17:30 28th Jul, 2022
A Simple Way to Save Your Phone From Hackers | TechTree.com
A Simple Way to Save Your Phone From Hackers
There are many things that one may do, but this is one that could ensure your device's safety on most occasions
If you do a search on phone safety over Google or even on Techtree, you'd find stories listing out the dos and don'ts that may include the obvious like not installing software that doesn't feature on the phone's ecosystem or installing a password manager to keep apps as well as the operating system safe from external threats.
Of course, if your device happens to be a part of your company's IT infrastructure, the story changes substantially. There are best practices that the IT admins throw at you constantly as a reminder that both the device and the data therein belong to the company.
When it comes to one's personal handset, our behaviors are lax, even though most of us are aware that getting a hacked device fixed could cost money, a loss of data or usually both. And then, there is also the question of ransomware where you may end up having to pay money to get back your data.
In case of doubt, snap it out
So, what's it that each of us should do to stay safe? Quite simply, rely on gut instinct - when in doubt, play safe.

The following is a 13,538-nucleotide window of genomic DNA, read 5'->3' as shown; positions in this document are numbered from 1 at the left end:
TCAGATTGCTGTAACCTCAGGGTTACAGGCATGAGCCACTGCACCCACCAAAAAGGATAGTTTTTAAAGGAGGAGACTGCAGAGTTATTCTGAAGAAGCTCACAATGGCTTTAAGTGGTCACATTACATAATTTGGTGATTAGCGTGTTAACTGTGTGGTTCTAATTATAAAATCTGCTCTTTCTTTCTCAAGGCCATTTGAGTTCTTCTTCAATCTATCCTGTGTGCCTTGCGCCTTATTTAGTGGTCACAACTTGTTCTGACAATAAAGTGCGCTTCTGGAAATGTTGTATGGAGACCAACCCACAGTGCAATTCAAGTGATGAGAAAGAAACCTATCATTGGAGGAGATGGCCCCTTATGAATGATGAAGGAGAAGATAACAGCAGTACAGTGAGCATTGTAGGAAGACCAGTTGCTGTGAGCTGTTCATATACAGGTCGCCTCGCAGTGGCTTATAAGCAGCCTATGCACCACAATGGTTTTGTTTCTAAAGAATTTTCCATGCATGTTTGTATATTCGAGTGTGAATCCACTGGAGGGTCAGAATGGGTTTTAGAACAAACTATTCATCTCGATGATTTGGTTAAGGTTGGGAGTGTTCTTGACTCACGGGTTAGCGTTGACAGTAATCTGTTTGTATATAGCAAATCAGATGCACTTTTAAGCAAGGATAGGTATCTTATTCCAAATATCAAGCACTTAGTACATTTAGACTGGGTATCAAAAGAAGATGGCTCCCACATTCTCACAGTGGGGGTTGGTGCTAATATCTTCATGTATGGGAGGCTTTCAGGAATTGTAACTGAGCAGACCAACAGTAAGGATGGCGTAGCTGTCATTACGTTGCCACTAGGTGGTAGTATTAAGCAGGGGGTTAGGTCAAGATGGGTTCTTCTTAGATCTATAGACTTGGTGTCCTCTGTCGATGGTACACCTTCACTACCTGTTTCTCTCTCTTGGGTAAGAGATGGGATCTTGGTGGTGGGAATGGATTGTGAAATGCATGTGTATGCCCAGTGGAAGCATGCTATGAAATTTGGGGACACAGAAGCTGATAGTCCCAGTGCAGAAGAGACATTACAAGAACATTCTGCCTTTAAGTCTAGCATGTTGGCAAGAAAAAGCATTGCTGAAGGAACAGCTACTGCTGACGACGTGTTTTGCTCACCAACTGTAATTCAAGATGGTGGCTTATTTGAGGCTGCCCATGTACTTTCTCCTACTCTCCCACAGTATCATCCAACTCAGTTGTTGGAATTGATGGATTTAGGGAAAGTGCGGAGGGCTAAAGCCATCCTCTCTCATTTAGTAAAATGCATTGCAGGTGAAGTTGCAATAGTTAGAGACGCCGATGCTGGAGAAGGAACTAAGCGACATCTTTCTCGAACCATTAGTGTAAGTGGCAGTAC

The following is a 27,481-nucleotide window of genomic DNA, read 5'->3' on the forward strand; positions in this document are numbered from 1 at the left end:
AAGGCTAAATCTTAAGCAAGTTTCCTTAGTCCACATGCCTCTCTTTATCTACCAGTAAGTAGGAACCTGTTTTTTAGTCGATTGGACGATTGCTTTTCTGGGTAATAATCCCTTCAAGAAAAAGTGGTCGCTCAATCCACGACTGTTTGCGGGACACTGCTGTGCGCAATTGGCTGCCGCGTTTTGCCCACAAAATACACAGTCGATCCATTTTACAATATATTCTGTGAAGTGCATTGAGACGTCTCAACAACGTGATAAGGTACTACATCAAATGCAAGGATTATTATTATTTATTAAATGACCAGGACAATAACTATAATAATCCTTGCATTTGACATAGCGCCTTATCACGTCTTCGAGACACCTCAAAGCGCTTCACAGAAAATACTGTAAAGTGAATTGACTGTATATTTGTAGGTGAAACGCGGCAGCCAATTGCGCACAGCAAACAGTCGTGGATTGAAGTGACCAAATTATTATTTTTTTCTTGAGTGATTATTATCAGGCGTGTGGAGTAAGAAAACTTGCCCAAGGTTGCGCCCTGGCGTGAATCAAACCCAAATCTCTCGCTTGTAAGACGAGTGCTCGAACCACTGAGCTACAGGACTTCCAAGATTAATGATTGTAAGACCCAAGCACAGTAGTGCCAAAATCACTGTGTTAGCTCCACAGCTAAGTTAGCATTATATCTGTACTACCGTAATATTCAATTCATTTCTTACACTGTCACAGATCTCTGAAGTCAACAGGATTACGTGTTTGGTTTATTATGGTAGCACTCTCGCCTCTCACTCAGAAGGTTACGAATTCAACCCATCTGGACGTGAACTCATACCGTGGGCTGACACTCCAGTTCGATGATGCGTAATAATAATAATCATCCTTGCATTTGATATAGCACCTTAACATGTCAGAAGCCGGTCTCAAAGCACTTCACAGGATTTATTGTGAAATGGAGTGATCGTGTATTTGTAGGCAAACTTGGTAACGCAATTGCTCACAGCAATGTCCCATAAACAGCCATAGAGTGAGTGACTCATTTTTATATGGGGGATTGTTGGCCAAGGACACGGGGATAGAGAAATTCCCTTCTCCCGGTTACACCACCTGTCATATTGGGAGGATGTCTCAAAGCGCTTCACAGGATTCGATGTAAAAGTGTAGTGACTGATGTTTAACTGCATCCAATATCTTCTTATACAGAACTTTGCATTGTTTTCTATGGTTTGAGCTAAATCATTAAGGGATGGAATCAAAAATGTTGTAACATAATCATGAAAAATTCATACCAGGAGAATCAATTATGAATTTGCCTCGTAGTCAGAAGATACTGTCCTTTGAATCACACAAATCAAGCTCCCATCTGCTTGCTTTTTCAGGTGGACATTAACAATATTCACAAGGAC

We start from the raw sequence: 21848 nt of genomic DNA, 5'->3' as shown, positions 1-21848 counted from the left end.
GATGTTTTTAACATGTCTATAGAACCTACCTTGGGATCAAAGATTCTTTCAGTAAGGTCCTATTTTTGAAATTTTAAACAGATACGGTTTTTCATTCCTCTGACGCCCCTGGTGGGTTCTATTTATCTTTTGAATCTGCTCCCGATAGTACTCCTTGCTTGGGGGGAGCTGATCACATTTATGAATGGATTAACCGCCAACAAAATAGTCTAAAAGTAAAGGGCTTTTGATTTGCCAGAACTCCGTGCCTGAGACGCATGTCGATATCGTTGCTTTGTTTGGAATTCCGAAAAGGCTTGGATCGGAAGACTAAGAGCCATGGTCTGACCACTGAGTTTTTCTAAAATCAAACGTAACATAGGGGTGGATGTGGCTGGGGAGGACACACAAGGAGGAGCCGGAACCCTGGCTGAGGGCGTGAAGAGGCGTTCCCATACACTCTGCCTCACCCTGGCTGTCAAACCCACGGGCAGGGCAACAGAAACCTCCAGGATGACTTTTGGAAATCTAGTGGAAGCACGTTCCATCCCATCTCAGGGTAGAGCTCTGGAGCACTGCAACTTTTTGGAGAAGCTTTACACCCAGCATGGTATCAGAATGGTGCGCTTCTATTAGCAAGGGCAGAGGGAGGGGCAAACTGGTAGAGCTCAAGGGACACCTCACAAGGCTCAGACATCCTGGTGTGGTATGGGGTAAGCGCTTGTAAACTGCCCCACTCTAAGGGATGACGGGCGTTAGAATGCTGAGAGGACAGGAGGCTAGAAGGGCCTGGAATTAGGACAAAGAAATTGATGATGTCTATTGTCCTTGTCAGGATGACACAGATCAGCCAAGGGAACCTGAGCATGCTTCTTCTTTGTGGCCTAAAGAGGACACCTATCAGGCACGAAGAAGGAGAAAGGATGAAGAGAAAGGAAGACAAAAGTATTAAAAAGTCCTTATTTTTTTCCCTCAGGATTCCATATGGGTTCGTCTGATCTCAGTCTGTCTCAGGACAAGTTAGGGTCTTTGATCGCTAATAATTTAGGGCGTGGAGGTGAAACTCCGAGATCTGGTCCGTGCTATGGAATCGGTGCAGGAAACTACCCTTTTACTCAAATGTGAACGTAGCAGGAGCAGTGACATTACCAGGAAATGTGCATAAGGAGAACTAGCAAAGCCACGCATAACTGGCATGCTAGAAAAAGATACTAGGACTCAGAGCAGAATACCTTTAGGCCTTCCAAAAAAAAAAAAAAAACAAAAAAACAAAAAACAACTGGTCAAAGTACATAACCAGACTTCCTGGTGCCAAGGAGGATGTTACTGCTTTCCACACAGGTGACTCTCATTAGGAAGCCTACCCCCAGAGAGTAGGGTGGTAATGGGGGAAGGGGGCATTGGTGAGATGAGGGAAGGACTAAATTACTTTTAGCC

For example, you get a text message from a number claiming to be your bank that asks you to click a link as part of their KYC protocols, be wary. For banks keep advising us that their folks do not reach out for such information ever. Worst still, be wary of calls claiming to be from banks and asking us for some TPIN that could automatically open up your account to a hacker.
Of course, most of us who end up on the wrong side of hacks, blame others for it. Why can't Google block such emails? Or why is Whatsapp allowing unknown users to message me? The problem with this approach is that it is akin to shooting the messenger. If Google and Whatsapp do what you are asking, it may be tough to broaden one's network or connect with folks that aren't on your address book or contact list.
Suffice to say that these websites and technology providers do warn us of the risks that unsolicited emails or messages bring. A recent report by Avast says global ransomware attacks grew 32% on businesses and 38% on individuals and most of these arrive as fake package delivery information, tech support scams, sex offers and phishing.
So, just be careful about such messages and in case you've any doubt about their veracity, it is better to err on the side of caution.
TAGS: Hacking, Security, Smartphone
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